Berg v. Commissioner of Social Security

Filing 12

ORDER signed by Hon. Michelle L. Peterson. The Commissioner's final decision is REVERSED and this case is REMANDED for further administrative proceedings. (TF)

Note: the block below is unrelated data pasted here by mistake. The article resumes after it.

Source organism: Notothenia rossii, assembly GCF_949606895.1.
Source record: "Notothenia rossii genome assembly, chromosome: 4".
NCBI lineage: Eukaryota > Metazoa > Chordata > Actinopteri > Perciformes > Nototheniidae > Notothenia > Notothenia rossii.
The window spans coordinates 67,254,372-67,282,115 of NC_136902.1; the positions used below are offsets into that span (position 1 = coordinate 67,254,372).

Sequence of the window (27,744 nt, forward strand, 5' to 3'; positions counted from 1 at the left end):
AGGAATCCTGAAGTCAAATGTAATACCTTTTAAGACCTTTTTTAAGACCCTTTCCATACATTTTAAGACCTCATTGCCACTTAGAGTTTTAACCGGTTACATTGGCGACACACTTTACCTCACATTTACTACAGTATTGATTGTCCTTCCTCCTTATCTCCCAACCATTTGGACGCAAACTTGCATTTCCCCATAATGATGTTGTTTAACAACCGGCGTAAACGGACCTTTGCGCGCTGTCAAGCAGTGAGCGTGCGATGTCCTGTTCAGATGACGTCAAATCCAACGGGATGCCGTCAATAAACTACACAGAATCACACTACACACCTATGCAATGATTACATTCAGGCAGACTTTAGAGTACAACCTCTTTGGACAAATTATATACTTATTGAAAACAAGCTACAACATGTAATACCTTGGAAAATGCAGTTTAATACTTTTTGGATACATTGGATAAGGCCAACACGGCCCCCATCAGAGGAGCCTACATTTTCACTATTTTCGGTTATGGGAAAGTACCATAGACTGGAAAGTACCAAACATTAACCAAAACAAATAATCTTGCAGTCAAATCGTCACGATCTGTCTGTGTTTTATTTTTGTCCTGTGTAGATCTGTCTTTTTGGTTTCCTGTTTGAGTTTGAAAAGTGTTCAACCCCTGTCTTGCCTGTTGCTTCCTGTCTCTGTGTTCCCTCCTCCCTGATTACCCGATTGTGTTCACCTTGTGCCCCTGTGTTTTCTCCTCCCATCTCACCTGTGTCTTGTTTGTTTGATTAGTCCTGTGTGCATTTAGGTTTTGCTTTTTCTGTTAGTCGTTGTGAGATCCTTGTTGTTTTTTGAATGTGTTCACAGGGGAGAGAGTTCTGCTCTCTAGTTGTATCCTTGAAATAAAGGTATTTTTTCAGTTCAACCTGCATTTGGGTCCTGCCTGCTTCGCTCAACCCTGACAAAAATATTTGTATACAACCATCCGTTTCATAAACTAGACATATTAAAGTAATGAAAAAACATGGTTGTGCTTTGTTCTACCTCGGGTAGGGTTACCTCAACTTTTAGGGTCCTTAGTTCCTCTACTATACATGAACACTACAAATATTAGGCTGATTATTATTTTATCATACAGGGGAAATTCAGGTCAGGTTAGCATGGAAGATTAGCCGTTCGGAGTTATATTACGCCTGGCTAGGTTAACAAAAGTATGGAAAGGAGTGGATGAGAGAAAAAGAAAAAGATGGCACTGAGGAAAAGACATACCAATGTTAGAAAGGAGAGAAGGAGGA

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1 2 3 4 5 UNITED STATES DISTRICT COURT WESTERN DISTRICT OF WASHINGTON AT SEATTLE 6 7 8 JESSICA B., ORDER v. 10 11 Case No. C23-6000-MLP Plaintiff, 9 COMMISSIONER OF SOCIAL SECURITY, Defendant. 12 13 I. 14 Plaintiff seeks review of the denial of her application for Supplemental Security Income 15 16 17 18 19 20 INTRODUCTION and Disability Insurance Benefits for a closed period. 1 Plaintiff contends the administrative law judge (“ALJ”) erred by rejecting her testimony, two lay witnesses’ statements, and in assessing what jobs she could perform. (Dkt. # 7.) As discussed below, the Court REVERSES the Commissioner’s final decision and REMANDS the matter for further administrative proceedings under sentence four of 42 U.S.C. § 405(g). 21 22 23 1 The parties consented to proceed before the undersigned Magistrate Judge. (Dkt. # 3.) ORDER - 1 II. 1 2 BACKGROUND Plaintiff was born in 1976, has a high school education, and has worked as an industrial 3 cleaner, membership solicitor/warehouse worker, material handler, and bartender. AR at 34. 4 Plaintiff has been gainfully employed since February 8, 2022. Id. at 20. 5 On April 19, 2021, Plaintiff applied for benefits, alleging disability as of February 1, 6 2021. AR at 17. Plaintiff’s applications were denied initially and on reconsideration, and Plaintiff 7 requested a hearing. Id. After the ALJ conducted a hearing on January 23, 2023, the ALJ issued a 8 decision finding Plaintiff not disabled. Id. at 17-36, 42-76. Using the five-step disability evaluation process, 2 the ALJ found Plaintiff had the 9 10 following severe impairments: residual effects of stage IV cancer of the left breast, status post 11 pre-mastectomy chemotherapy in April 2021, left breast mastectomy on August 19, 2021, and 12 post-surgical radiation and chemotherapy; degenerative disc disease of the cervical and lumbar 13 spine, status post spinal fusion between the C4 and C7 levels in 2013; and a mental impairment 14 of unspecified anxiety disorder or mild major depressive disorder. AR at 21. The ALJ found, in 15 pertinent part, Plaintiff had the residual functional capacity (“RFC”) to perform simple, routine, 16 light work, reaching overhead occasionally and in other directions frequently. Id. at 25. 17 As the Appeals Council denied Plaintiff’s request for review, the ALJ’s decision is the 18 Commissioner’s final decision. AR at 1-3. Plaintiff appealed the final decision of the 19 Commissioner to this Court. (Dkt. # 1.) III. 20 21 22 LEGAL STANDARDS Under 42 U.S.C. § 405(g), this Court may set aside the Commissioner’s denial of social security benefits when the ALJ’s findings are based on legal error or not supported by substantial 23 2 20 C.F.R. §§ 404.1520, 416.920. ORDER - 2 1 evidence in the record as a whole. Bayliss v. Barnhart, 427 F.3d 1211, 1214 (9th Cir. 2005). As a 2 general principle, an ALJ’s error may be deemed harmless where it is “inconsequential to the 3 ultimate nondisability determination.” Molina v. Astrue, 674 F.3d 1104, 1115 (9th Cir. 2012) 4 (cited sources omitted). The Court looks to “the record as a whole to determine whether the error 5 alters the outcome of the case.” Id. 6 “Substantial evidence” is more than a scintilla, less than a preponderance, and is such 7 relevant evidence as a reasonable mind might accept as adequate to support a conclusion. 8 Richardson v. Perales, 402 U.S. 389, 401 (1971); Magallanes v. Bowen, 881 F.2d 747, 750 (9th 9 Cir. 1989). The ALJ is responsible for determining credibility, resolving conflicts in medical 10 testimony, and resolving any other ambiguities that might exist. Andrews v. Shalala, 53 F.3d 11 1035, 1039 (9th Cir. 1995). While the Court is required to examine the record as a whole, it may 12 neither reweigh the evidence nor substitute its judgment for that of the Commissioner. Thomas v. 13 Barnhart, 278 F.3d 947, 954 (9th Cir. 2002). When the evidence is susceptible to more than one 14 rational interpretation, it is the Commissioner’s conclusion that must be upheld. Id. IV. 15 DISCUSSION 16 A. The ALJ Erred in Discounting Plaintiff’s Testimony 17 Plaintiff contends the ALJ failed to assess the gist of her testimony: that she would have 18 missed too many days and hours of work to sustain full time employment, from beginning breast 19 cancer treatment in February 2021 through February 2022 at the earliest. 3 (Dkt. # 7 at 6.) The 20 Commissioner argues the ALJ provided valid reasons to discount Plaintiff’s testimony. (Dkt. 21 # 10 at 3-8.) 22 23 Plaintiff testified she began part-time work in February 2022 but did not have the stamina to perform full time work for “quite a while.” AR at 68. 3 ORDER - 3 1 Absent affirmative evidence showing a claimant is malingering, the ALJ must provide 2 “clear and convincing” reasons for rejecting a claimant’s testimony. Burrell v. Colvin, 775 F.3d 3 1133, 1136-37 (9th Cir. 2014) (citing Molina, 674 F.3d at 1112). The “clear and convincing” 4 standard does not ask “whether [the Court] is convinced, but instead whether the ALJ’s rationale 5 is clear enough that it has the power to convince.” See Smartt v. Kijakazi, 53 F.4th 489, 499 (9th 6 Cir. 2022). An ALJ must consider all factors that affect a claimant’s ability to work, “includ[ing] 7 side effects of medications[.]” Erickson v. Shalala, 9 F.3d 813, 818 (9th Cir. 1993); see also 20 8 C.F.R. §§ 404.1529(c)(3)(iv), 416.929(c)(3)(iv) (factors an ALJ must consider include “side 9 effects of any medication you take”). 10 Plaintiff testified she had chemotherapy from February to July 2021, a mastectomy in 11 August 2021, and radiation from September 2021 to February 2022. 4 AR at 55-56. 12 Chemotherapy made her “extremely ill” and unable to work a full-time job. Id. at 65. Radiation 13 treatment was daily, i.e., five days per week. Id. at 66. Treatments were scheduled around noon 14 “because it took [her] a while to be able to get functioning in the morning[.]” Id. at 68. 15 Treatment, and travel to and from, took at least two hours. Id. at 66-67. Afterward, Plaintiff was 16 “extremely tired and nauseous,” needing to lie down “for quite a few hours to recoup.” Id. at 67. 17 It appears the ALJ did not reject Plaintiff’s testimony of inability to work full time due to 18 chemotherapy and then surgery from February through August 2021. The ALJ did note a 19 September 7, 2021 post-operative check-up where Plaintiff reported she was “doing quite well” 20 after her August 19, 2021 radical mastectomy. AR at 28 (citing id. at 1155). “[D]oing well for 21 22 23 The Commissioner argues Plaintiff only had radiation from December 7, 2021, to February 7, 2022. (Dkt. # 10 at 7 (citing AR at 1352).) Other records appear to indicate treatments in September 2021. See, e.g., AR at 1166. In any case, the ALJ did not mention this as a reason to discount Plaintiff’s testimony, and the Commissioner’s argument is thus improper post hoc reasoning on which this Court cannot rely. See Bray v. Comm’r of Soc. Sec. Admin., 554 F.3d 1219, 1225 (9th Cir. 1995). 4 ORDER - 4 1 the purposes of a treatment program has no necessary relation to a claimant’s ability to work or 2 to her work-related functional capacity.” Garrison v. Colvin, 759 F.3d 995, 1017 (9th Cir. 2014) 3 (quoting Hutsell v. Massanari, 259 F.3d 707, 712 (8th Cir. 2001)). Here, Plaintiff reported she 4 was “still recovering, and feels that she is doing quite well.” AR at 1155. In context, doing 5 “well” indicates recovering well from major surgery, not a readiness for full time work. October 6 2021 treatment notes indicate Plaintiff was recovering from surgery up until the point she began 7 radiation therapy. Id. at 1170 (Plaintiff’s providers planned for her to have “[a]djuvant radiation 8 once recovered from surgery”). 9 The ALJ found Plaintiff “successfully completed post-surgical radiation therapy in 10 February 2022” and Plaintiff’s “cancer appears to have resolved successfully with only mild 11 residual complications from anticancer therapy[.]” AR at 28, 31. The Commissioner argues 12 “Plaintiff exhibited no evidence of cancer” after treatment and that “effectiveness of treatment” 13 is relevant for an ALJ to consider. (Dkt. # 10 at 4-5.) Successful treatment of the cancer does not 14 contradict Plaintiff’s testimony of disabling side effects during treatment, however. The ALJ also 15 pointed to objective findings such as normal motor strength during the relevant period, but this 16 too does not undermine testimony of fatigue and nausea. AR at 30. 17 The ALJ discounted Plaintiff’s testimony of side effects from post-surgical radiation 18 based on January and February 2022 notes indicating Plaintiff “was tolerating treatment well, 19 with no complaints beyond mild itching[.]” AR at 30 (citing id. at 1350-52). The “narrative” 20 section of the treatment notes states Plaintiff “is tolerating [radiation therapy] well. She notes 21 some mild itching otherwise no complaints[.]” Id. at 1350-52 (capitalization omitted). The 22 “complications during treatment” section specifies “radiation dermatitis[.]” Id. That Plaintiff had 23 minimal effects during the treatment session (itching or dermatitis) does not undermine her ORDER - 5 1 testimony that, afterward, she spent the next several hours too tired and nauseous to complete an 2 eight-hour workday. 3 The Commissioner points to additional places in the record where Plaintiff was doing 4 well after surgery or after completing the course of radiation. (Dkt. # 10 at 8 (citing AR at 1193, 5 1231, 1257-58).) Again, doing well does not, in this context, indicate an ability to work full time. 6 On March 28, 2022, Plaintiff reported she was “improving all the time in terms of how she feels 7 after treatment.” AR at 1258. This actually corroborates Plaintiff’s testimony of side effects after 8 receiving treatment. 5 9 The ALJ failed to provide any valid reason to discount Plaintiff’s testimony that her 10 cancer treatment and its side effects left her unable to work a full-time job for at least twelve 11 consecutive months. The Court concludes the ALJ erred by discounting Plaintiff’s testimony. 12 B. The ALJ Erred in Rejecting the Lay Witness Testimony 13 Plaintiff contends the ALJ erred by rejecting lay witness statements by Plaintiff’s sister- 14 in-law and niece without providing a reason. (Dkt. # 7 at 11-13.) The Commissioner contends an 15 ALJ need not provide reasons for discounting lay witness testimony, and in any case the reasons 16 the ALJ provided here for discounting Plaintiff’s testimony apply equally to the lay witnesses’ 17 statements. (Dkt. # 10 at 9-10.) 18 An ALJ must consider all “relevant evidence[.]” 20 C.F.R. §§ 404.1520b(b)(1), 19 416.920b(b)(1). Whether the ALJ should provide written analysis about lay witness evidence 20 depends on the circumstances of each case. See Revisions to Rules Regarding the Evaluation of 21 22 23 At the hearing, the ALJ requested treatment notes related to radiation because “[r]adiation treatment typically doesn’t cause those kind of side effects for breast cancer treatment[.]” AR at 72. To the extent the ALJ’s comments may indicate an attempt to act as a medical expert, this was error. See Moghadam v. Colvin, 2016 WL 7664487, at *6 (W.D. Wash. Dec. 21, 2016), report and recommendation adopted, 2017 WL 68439 (W.D. Wash. Jan. 6, 2017) (“[A]n ALJ is not permitted to play doctor.”). 5 ORDER - 6 1 Medical Evidence, 82 Fed. Reg. 5,844, 5,850 (Jan. 18, 2017) (“Depending on the unique 2 evidence in each claim, it may be appropriate for an adjudicator to provide written analysis about 3 how he or she considered evidence from nonmedical sources[.]”). Regardless of the type of 4 evidence, an ALJ may not reject “significant probative evidence” without explanation. Flores v. 5 Shalala, 49 F.3d 562, 571 (9th Cir. 1995). This is because the agency must “set forth the 6 reasoning behind its decision in a way that allows for meaningful review.” Brown-Hunter v. 7 Colvin, 806 F.3d 487, 492 (9th Cir. 2015). Accordingly, the ALJ may not ignore lay witness 8 testimony if it is significant and probative. 9 Plaintiff’s sister-in-law reported that “[d]uring chemotherapy, mastectomy, and radiation” 10 Plaintiff’s “fatigue, vomiting, and headaches [were] overbearing and limited her ability to be 11 awake and functioning a ‘normal’ life.” AR at 346. She reported that after radiation therapy 12 appointments, Plaintiff “would come home and immediately sleep anywhere from [two to five] 13 hours.” Plaintiff “barely would eat and lost 40 [pounds] because she was too exhausted to eat.” 14 Id. 15 Plaintiff’s niece reported that “during cancer treatment and radiation” Plaintiff “was very 16 nauseous or throwing up, [with] headaches and lack of energy[.]” AR at 347. She reported that 17 “after all her radiation appointments she would be so exhausted and sick she would sleep 18 anywhere from [three to six] hours.” Id. Plaintiff’s family “would try and get [her] to eat but she 19 wouldn’t because of how exhausted she was.” Id. 20 The ALJ “reviewed” and “considered” the lay witness statements but declined to 21 articulate any assessment of them. AR at 33. The lay witness statements directly address the core 22 issue in this matter: whether the side effects of Plaintiff’s cancer treatment rendered her unable to 23 perform full time work for at least twelve consecutive months. As such, the statements are ORDER - 7 1 significant, probative evidence that the ALJ was required to address. Moreover, because the 2 ALJ’s reasons to discount Plaintiff’s testimony on side effects were not valid, as discussed 3 above, those reasons do not suffice to discount the lay witness statements. The Court concludes 4 the ALJ erred by rejecting the lay witness statements. 5 C. The ALJ Erred at Step Five 6 The ALJ found Plaintiff could perform work as a document preparer, marker, and routing 7 clerk. AR at 35. Plaintiff contends, and the Commissioner concedes, the job of document 8 preparer is inconsistent with the limitation in the RFC to simple, routine work. (Dkt. ## 7 at 14, 9 10 at 11.) The Court need not reach Plaintiff’s arguments regarding the remaining jobs, as on 10 remand the ALJ’s reassessment of Plaintiff’s testimony and the lay witness statements may result 11 in a different RFC. V. 12 CONCLUSION 13 For the foregoing reasons, the Commissioner’s final decision is REVERSED and this 14 case is REMANDED for further administrative proceedings under sentence four of 42 U.S.C. 15 § 405(g). On remand, the ALJ should reevaluate Plaintiff’s testimony and the lay witness 16 statements, reassess the RFC as necessary, and proceed to step five as needed. 17 Dated this 5th day of June, 2024. 18 A 19 MICHELLE L. PETERSON United States Magistrate Judge 20 21 22 23 ORDER - 8